All this poses horrendous adaptation problems. To take one famous example: I squee'd just as much as anyone at the appearance of the bird-shaped shadow moving underwater at the end of X2. This was a plain reference to the famous Dark Phoenix arc in the Claremont and Byrne period of the X-Men – a storyline which has ramifications to this day. Bryan Singer plainly had plainly meant to try and adapt this arc for the third movie – but even if he had held the reins on that one it would have been incredibly difficult to meet fannish expectations and yet produce an understandable movie. Firstly, in order to do justice to the vast threat that Dark Phoenix would produce and the tragic love story at the heart of that arc, you have to give us the bright side, Jean's transformation into the immensely powerful super-hero, the Phoenix, a story that took time to evolve and ended up with Jean saving the universe (honest!) within the interstellar Shi'ar empire. And the Dark Phoenix's greatest crime also involves an event many light-years from Earth. So, you would have to bring it closer to the alternative version in Ultimate-X-Men and, indeed, there are similarities in the way the story is handled in The Last Stand. You can't have the Shi'ar, or the Starjammers ... and you are bound, by contract, to have Magneto – who played no part in the Dark Phoenix saga – in the third movie. The result is one of the most powerful characters in the whole of the Marvel universe reduced to a bystander, and her relationships with Cyclops (her great love), Wolverine (who she might have loved in other circumstances, and who loves her desperately), Professor X (her mentor and who was also in love with her at one time) and Storm (her dearest friend) reduced to nothing, with Jean's struggle becoming non-existent. (I am ignoring the retcon springing from Phoenix Rising, of which I heartily approve, for the purposes of this post, as undoubtedly it would have been ignored in any movie.) I am sure that Singer would have done better, but whether he could have done it well is something I would beg leave to doubt. It's just too big and long and complicated for the screen. Comic books are serial nowadays, and can afford to spread out and bring in characters from all over the shop.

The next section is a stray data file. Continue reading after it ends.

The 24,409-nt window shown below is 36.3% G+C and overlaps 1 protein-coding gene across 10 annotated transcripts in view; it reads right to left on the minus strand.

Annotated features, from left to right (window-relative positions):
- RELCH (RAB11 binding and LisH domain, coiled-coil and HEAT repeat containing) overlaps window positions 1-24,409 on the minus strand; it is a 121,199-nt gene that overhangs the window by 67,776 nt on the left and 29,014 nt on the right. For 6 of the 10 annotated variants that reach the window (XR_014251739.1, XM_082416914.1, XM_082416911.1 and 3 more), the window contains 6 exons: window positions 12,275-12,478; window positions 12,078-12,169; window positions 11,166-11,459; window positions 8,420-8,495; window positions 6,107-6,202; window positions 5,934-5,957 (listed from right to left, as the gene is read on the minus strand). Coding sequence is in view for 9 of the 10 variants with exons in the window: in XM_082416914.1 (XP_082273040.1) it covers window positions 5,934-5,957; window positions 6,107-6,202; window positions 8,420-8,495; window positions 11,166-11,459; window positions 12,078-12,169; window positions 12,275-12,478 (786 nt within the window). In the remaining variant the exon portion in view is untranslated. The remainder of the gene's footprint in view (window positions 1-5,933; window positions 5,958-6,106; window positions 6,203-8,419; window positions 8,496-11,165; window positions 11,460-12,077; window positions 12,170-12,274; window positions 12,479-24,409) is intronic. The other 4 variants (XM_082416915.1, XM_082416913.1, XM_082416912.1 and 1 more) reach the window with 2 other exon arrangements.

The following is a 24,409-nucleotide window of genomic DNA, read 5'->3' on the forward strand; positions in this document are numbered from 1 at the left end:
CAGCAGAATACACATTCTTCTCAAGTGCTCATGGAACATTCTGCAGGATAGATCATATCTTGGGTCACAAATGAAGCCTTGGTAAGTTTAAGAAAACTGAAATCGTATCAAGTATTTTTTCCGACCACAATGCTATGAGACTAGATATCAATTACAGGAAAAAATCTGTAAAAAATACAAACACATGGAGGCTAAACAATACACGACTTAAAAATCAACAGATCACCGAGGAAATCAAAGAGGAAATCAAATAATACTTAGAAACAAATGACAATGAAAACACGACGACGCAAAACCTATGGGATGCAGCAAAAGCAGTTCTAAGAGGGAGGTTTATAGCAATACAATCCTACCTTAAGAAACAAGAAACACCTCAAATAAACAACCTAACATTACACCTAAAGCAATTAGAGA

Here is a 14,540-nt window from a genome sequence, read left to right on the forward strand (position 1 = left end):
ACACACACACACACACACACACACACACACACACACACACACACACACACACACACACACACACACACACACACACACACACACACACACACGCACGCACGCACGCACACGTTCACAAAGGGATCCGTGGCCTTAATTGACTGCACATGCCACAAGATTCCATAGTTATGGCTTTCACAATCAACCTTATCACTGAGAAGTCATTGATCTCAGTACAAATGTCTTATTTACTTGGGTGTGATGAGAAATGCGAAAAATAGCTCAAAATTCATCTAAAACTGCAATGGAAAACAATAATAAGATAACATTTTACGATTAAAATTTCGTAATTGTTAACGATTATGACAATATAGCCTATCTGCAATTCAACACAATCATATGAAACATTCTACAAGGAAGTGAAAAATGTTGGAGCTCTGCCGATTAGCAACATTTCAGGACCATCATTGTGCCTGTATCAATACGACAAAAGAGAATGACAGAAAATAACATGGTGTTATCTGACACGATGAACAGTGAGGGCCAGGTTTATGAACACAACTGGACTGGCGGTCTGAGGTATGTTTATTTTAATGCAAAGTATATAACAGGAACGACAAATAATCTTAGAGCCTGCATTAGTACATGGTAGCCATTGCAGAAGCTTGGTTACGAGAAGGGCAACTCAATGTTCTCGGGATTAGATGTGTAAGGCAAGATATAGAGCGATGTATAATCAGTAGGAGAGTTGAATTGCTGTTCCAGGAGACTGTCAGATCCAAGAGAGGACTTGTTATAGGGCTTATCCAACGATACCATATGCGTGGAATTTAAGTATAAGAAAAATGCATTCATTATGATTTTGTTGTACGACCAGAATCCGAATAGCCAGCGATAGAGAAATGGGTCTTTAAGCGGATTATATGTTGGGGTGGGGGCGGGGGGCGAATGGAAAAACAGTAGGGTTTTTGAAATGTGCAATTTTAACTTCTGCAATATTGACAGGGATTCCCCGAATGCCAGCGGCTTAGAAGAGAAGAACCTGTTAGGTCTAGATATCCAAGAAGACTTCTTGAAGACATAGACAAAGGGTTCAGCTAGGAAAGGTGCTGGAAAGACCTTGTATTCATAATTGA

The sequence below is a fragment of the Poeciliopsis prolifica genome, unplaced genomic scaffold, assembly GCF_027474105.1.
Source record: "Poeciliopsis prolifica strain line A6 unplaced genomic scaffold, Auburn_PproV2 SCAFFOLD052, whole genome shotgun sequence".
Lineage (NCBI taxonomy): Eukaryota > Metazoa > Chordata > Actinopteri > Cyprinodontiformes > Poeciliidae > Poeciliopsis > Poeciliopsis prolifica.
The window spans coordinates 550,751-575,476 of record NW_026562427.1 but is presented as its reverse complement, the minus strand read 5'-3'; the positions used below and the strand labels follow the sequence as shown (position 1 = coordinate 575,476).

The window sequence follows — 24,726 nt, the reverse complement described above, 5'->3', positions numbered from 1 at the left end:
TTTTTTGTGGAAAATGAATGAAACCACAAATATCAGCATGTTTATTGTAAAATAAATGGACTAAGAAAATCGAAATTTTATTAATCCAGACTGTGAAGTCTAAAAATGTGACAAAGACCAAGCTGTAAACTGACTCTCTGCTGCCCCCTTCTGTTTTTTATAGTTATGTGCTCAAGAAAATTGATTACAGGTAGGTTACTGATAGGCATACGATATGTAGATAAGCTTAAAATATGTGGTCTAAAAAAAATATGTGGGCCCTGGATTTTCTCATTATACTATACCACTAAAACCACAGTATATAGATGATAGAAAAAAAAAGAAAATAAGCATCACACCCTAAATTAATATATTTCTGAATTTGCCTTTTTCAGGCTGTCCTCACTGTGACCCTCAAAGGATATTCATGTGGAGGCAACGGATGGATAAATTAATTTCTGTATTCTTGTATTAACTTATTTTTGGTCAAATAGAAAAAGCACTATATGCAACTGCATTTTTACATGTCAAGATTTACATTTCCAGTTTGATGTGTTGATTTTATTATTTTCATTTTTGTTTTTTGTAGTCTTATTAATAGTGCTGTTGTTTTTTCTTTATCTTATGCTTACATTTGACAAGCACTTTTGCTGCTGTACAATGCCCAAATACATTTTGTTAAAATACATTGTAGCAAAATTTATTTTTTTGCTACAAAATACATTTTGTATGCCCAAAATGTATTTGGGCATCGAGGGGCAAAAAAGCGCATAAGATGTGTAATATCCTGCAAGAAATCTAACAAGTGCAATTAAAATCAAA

The same is probably true of Demon in a Bottle (Iron Man). (Jon Faveau wanted to do this arc, but the whole story falls apart if Iron Man's identity is widely known – so that clever reveal of Tony's secret identity has pretty much halted that ambition, and it has been stated that the third movie will not use it.) It was certainly true of the Electra arc shoehorned into Daredevil. And if anyone tells you that DC ought to think about one of the Crisis 'events' or Marvel the superhero 'Civil War' just send them straight to Arkham asylum, okay?

A comic book can get away with whole issues where nothing much happens and/or (I'm looking at you, Brian Bendis) most of it is dialogue but it's a serial thing.

What works best, I think, is a story that respects the comic book history but is not circumscribed by it. X-Men had a decent stab at this, though I very much disliked the revamp of Rogue. In fact, Rogue is a difficult character to handle at any time within the comics, though letting her steal Ms Marvel's powers on a permanent basis gave her more action on the main team – unfortunately, there are all sorts of reasons why that wouldn't fly here (what did I say about the complexity the Marvel universe?), but X-Men had a plot that could not be resolved in any other way than by use of her powers (and who didn't see that coming?). However, they already had a large cast, so they saved themselves a problem by making her a kid and hooking her up with Wolverine-as-mentor in the same way that Jubilee did in the comics. Indeed, her character was also changed to be closer to Jubilee's, unfortunately making her dislikeable. (Ghu but I dislike Jubilation Lee.)